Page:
I just saw a news clip where AIM (American Indian movement) was patrolling their neighborhood and found a bunch of high school boys from Eau Claire looting a store. Good grief. What have we become?

toomuchbaloney

Has 43 years experience.

2 hours ago, TomPaine said:

We agree there. Peaceful protestors should be left alone. Looters and rioters should be arrested.

The people arrested on Friday in the Twin Cities were all from outside of MN according to the respective mayors of the cities. There is every appearance that outside groups are interjecting THEIR desire for violence, chaos, and conflict between the police and the protesters into the mix. You can find the encouragement and talk in private FB groups.

herring_RN, ASN, BSN

Specializes in Critical care, tele, Medical-Surgical. Has 49 years experience.

53 minutes ago, toomuchbaloney said:

The people arrested on Friday in the Twin Cities were all from outside of MN according to the respective mayors of the cities. There is every appearance that outside groups are interjecting THEIR desire for violence, chaos, and conflict between the police and the protesters into the mix. You can find the encouragement and talk in private FB groups.

Officials: Outsiders fueling rioting, looting, violence in Twin Cities; Walz fully mobilizing National Guard

Gov. Tim Walz said officials estimate that about 80 percent of the rioters Friday night were from outside Minnesota while 20 percent were Minnesotans.

As officials make arrests, they are investigating who those individuals are and whether they are associated with any groups, said Minnesota Public Safety Commissioner John Harrington.

“We have seen things like white supremacist organizers posting on platforms about coming to Minnesota,” Harrington said. He added that officials are also looking into connections with organized crime...

... St. Paul Mayor Melvin Carter said his city had a relatively quiet evening. But many of the arrests made in St. Paul Friday night and into the early morning were of people from out of state.

“Those folks who are agitating and inciting are taking advantage of the pain, of the hurt, of the frustration, of the anger, of the very real and legitimate sadness that so many of our community members feel, to advocate for the destruction of our communities,”...

https://www.twincities.com/2020/05/30/mn-officials-outsiders-fueling-nights-of-rioting-looting-and-violence-in-twin-cities/

herring_RN, ASN, BSN

Specializes in Critical care, tele, Medical-Surgical. Has 49 years experience.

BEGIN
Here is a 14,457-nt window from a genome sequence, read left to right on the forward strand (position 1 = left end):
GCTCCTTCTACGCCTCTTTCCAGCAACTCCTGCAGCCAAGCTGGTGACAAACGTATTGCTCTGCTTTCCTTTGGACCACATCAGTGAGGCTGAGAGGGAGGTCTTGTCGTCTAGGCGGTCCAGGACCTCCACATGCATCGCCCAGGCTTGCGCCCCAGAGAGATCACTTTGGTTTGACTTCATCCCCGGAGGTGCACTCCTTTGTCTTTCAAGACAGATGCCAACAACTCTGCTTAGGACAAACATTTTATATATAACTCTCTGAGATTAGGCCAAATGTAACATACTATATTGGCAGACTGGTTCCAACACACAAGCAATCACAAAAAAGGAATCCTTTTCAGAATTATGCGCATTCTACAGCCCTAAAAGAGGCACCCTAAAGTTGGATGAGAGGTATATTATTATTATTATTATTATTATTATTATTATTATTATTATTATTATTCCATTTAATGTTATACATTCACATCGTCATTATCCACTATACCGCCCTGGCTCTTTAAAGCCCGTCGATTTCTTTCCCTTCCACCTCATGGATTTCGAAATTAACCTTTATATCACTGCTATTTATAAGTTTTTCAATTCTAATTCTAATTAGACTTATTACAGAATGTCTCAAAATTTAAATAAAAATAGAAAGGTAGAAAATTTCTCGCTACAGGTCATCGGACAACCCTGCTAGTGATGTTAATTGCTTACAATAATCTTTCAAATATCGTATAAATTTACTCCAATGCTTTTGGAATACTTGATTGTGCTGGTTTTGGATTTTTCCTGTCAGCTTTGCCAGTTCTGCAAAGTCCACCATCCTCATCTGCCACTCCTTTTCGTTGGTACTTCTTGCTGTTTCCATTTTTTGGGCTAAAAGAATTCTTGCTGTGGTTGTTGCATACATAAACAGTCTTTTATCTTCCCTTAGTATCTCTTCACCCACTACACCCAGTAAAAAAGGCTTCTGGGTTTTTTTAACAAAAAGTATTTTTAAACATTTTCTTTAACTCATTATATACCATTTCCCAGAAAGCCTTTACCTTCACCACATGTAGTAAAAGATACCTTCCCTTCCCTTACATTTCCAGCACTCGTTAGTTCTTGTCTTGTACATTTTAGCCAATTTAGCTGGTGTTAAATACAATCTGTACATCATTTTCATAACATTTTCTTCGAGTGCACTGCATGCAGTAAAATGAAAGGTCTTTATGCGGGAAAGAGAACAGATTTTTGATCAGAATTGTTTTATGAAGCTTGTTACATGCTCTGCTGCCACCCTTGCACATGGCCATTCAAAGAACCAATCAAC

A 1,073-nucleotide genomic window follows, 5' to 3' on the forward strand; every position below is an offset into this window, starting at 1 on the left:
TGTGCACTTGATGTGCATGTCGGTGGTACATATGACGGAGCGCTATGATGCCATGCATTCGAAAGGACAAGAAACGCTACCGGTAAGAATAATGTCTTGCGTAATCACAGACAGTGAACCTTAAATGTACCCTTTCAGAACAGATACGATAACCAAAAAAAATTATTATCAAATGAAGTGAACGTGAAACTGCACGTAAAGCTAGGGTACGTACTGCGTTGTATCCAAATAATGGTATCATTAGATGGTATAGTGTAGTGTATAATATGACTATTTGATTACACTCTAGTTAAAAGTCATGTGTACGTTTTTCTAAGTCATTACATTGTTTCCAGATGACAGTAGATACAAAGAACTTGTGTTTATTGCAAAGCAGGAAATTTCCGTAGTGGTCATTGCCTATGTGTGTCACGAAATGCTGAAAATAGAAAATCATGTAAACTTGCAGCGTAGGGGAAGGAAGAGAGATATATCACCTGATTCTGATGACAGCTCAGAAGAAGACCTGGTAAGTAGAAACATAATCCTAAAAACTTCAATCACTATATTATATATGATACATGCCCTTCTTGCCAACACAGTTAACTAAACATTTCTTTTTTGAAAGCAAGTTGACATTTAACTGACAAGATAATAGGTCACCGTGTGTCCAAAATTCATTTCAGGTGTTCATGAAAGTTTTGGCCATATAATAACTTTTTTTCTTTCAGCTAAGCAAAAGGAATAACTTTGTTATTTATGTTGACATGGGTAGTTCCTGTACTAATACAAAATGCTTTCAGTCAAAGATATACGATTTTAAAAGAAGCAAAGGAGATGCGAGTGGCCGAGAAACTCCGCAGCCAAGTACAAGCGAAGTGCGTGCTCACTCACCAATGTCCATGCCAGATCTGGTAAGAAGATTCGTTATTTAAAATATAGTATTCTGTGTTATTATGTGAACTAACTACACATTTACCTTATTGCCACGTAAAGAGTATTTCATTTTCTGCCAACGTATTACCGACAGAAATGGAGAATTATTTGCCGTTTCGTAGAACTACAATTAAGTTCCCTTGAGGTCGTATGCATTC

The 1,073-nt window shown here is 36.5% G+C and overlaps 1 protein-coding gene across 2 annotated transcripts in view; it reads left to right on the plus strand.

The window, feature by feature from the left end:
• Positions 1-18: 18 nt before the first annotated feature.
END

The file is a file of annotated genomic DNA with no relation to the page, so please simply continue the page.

On 5/29/2020 at 6:20 AM, Brian S. said:

The latest round of apparent mis-steps by police in Minneapolis – this time by the Minnesota State Highway Patrol – was the arrest of a CNN crew. As they broadcasted early this morning from outside the Minneapolis 3rd Police Precinct, officers arrested the reporter and crew. The reporter identified himself, was calm, and asked where to move. The reporter and crew were released but this certainly doesn't reflect well on the police handling the riots in Minneapolis. One last detail is that the reporter was a black man. All of this was broadcast live on national TV.

Policing in the US is not about enforcing law. It’s about enforcing white supremacy

On Friday the CNN journalist Omar Jimenez was arrested on live television as he covered protests of police brutality in Minneapolis, Minnesota. Jimenez identifies as African American and Hispanic, and when the cops confronted him, he did just what minority parents tell their kids to do. Jimenez cooperated; he was respectful, deferential even. He said “we can move back to where you like … We are getting out of your way … Wherever you want us, we will go.”

It didn’t matter; the police officers put handcuffs on him and led him away, and then came back to arrest his crew. Jimenez narrated his arrest as they led him away. His voice is steady. His eyes, though. Jimenez is masked so his eyes are the only clue to what he’s feeling. His eyes are perplexed and terrified. I get it. When a black or brown person goes into police custody, you never know what is going to happen. You just know that when you leave police custody, if you are lucky enough to leave, you will be diminished. That is the point.

Jeff Zucker, the CNN president, talked to Tim Walz, the governor of Minnesota, and the crew was quickly released. With an apology from the governor, not the cops. Cops rarely apologize, especially to black men.

But what’s most interesting is what happened to Josh Campbell, a white CNN journalist who was in the same area as Jimenez and not arrested. Campbell said his experience was the “opposite” of Jimenez’s. The cops asked him “politely to move here and there”. “A couple times I’ve moved closer than they would like. They asked politely to move back. They didn’t pull out the handcuffs.”...